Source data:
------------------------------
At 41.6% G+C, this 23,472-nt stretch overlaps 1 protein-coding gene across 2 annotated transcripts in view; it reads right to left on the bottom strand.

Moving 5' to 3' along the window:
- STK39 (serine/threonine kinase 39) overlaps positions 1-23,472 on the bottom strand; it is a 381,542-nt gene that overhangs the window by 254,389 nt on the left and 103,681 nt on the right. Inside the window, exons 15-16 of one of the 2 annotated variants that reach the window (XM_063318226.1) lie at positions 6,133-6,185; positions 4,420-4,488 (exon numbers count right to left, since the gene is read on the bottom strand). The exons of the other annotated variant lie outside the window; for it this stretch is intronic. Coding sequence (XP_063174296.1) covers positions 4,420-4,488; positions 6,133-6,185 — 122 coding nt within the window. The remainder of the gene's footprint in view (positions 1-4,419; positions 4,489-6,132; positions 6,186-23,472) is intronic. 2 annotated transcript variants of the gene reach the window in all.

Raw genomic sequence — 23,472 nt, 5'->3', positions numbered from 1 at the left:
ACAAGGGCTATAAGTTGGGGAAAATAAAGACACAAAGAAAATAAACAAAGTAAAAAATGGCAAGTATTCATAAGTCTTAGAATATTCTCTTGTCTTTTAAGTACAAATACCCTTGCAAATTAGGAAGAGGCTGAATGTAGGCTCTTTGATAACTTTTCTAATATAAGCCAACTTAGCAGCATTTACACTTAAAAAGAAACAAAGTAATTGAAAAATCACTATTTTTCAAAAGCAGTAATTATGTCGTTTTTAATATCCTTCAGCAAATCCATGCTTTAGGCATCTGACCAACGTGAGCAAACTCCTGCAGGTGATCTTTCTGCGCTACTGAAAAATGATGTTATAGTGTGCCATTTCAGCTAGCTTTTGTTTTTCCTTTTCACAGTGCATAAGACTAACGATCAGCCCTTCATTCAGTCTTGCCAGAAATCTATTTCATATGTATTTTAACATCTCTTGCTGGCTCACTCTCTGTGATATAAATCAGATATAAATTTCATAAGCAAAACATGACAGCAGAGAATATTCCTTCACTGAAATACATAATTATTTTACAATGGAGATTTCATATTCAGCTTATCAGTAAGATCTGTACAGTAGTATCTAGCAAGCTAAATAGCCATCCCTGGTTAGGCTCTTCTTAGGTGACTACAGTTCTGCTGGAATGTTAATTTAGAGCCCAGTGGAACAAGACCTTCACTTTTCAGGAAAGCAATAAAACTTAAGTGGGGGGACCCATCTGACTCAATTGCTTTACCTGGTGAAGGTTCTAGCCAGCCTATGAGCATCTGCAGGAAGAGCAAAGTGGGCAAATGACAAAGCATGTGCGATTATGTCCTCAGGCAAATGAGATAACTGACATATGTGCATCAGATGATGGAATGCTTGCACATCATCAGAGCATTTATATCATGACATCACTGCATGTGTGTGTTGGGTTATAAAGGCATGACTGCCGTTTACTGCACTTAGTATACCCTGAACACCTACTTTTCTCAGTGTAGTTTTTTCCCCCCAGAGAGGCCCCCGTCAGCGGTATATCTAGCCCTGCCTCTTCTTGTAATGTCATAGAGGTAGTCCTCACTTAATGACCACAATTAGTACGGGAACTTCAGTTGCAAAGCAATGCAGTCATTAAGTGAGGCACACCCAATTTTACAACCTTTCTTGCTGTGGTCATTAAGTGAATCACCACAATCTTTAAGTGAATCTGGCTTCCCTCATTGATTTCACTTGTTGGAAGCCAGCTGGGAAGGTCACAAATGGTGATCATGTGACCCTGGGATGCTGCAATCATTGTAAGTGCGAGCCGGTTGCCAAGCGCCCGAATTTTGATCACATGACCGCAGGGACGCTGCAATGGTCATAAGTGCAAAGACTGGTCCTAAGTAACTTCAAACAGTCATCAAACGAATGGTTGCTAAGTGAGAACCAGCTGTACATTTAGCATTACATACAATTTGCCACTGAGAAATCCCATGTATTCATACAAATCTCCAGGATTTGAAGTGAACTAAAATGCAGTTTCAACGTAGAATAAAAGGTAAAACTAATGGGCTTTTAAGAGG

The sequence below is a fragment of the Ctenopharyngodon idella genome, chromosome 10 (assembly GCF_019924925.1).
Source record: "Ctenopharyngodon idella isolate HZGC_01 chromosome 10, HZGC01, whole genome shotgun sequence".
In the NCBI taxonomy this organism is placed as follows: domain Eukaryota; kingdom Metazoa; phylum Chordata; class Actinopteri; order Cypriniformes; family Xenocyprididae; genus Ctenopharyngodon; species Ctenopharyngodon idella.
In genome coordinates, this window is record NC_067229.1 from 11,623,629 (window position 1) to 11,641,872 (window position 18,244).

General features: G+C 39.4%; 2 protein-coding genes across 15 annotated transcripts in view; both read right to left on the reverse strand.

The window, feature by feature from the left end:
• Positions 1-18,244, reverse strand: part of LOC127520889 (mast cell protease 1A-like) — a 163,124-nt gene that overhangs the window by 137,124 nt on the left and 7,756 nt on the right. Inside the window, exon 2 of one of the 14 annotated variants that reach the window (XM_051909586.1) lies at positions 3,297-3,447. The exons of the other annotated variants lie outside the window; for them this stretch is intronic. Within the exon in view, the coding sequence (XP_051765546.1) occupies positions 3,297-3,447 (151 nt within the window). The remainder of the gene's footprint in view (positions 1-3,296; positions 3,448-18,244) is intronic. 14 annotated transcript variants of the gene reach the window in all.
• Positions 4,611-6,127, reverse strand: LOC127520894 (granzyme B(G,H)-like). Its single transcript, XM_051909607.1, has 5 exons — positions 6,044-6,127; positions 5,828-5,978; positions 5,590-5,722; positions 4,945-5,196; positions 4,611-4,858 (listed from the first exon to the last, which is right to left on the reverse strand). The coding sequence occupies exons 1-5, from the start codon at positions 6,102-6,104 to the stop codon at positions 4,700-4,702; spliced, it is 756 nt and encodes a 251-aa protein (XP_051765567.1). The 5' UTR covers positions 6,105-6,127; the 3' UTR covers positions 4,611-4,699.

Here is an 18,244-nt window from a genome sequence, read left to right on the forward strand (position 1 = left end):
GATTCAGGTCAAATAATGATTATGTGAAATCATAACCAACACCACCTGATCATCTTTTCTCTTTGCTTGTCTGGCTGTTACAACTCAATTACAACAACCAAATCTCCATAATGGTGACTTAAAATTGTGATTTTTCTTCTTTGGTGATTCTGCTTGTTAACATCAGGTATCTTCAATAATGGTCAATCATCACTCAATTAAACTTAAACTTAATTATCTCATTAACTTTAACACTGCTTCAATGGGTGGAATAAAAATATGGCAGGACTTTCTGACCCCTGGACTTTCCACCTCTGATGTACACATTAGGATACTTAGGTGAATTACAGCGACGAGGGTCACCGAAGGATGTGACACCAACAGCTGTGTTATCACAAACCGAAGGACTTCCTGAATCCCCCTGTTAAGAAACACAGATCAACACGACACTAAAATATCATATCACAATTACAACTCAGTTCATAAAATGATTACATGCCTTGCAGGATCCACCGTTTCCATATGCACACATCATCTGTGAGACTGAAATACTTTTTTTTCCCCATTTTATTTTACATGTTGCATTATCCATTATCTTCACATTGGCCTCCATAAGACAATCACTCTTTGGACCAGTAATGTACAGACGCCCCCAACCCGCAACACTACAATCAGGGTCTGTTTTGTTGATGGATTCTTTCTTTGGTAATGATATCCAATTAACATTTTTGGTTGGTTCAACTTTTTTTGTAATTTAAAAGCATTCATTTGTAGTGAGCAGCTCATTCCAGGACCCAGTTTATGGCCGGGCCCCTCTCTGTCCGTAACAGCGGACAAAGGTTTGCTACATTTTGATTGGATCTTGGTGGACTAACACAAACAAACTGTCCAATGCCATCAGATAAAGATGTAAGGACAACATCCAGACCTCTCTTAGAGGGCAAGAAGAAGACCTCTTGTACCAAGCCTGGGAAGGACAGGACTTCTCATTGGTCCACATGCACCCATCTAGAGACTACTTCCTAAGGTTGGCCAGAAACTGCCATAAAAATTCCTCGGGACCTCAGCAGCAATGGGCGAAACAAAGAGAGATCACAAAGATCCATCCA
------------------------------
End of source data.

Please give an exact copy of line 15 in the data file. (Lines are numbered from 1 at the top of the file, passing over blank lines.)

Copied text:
GATTCAGGTCAAATAATGATTATGTGAAATCATAACCAACACCACCTGATCATCTTTTCTCTTTGCTTGTCTGGCTGTTACAACTCAATTACAACAACCAAATCTCCATAATGGTGACTTAAAATTGTGATTTTTCTTCTTTGGTGATTCTGCTTGTTAACATCAGGTATCTTCAATAATGGTCAATCATCACTCAATTAAACTTAAACTTAATTATCTCATTAACTTTAACACTGCTTCAATGGGTGGAATAAAAATATGGCAGGACTTTCTGACCCCTGGACTTTCCACCTCTGATGTACACATTAGGATACTTAGGTGAATTACAGCGACGAGGGTCACCGAAGGATGTGACACCAACAGCTGTGTTATCACAAACCGAAGGACTTCCTGAATCCCCCTGTTAAGAAACACAGATCAACACGACACTAAAATATCATATCACAATTACAACTCAGTTCATAAAATGATTACATGCCTTGCAGGATCCACCGTTTCCATATGCACACATCATCTGTGAGACTGAAATACTTTTTTTTCCCCATTTTATTTTACATGTTGCATTATCCATTATCTTCACATTGGCCTCCATAAGACAATCACTCTTTGGACCAGTAATGTACAGACGCCCCCAACCCGCAACACTACAATCAGGGTCTGTTTTGTTGATGGATTCTTTCTTTGGTAATGATATCCAATTAACATTTTTGGTTGGTTCAACTTTTTTTGTAATTTAAAAGCATTCATTTGTAGTGAGCAGCTCATTCCAGGACCCAGTTTATGGCCGGGCCCCTCTCTGTCCGTAACAGCGGACAAAGGTTTGCTACATTTTGATTGGATCTTGGTGGACTAACACAAACAAACTGTCCAATGCCATCAGATAAAGATGTAAGGACAACATCCAGACCTCTCTTAGAGGGCAAGAAGAAGACCTCTTGTACCAAGCCTGGGAAGGACAGGACTTCTCATTGGTCCACATGCACCCATCTAGAGACTACTTCCTAAGGTTGGCCAGAAACTGCCATAAAAATTCCTCGGGACCTCAGCAGCAATGGGCGAAACAAAGAGAGATCACAAAGATCCATCCA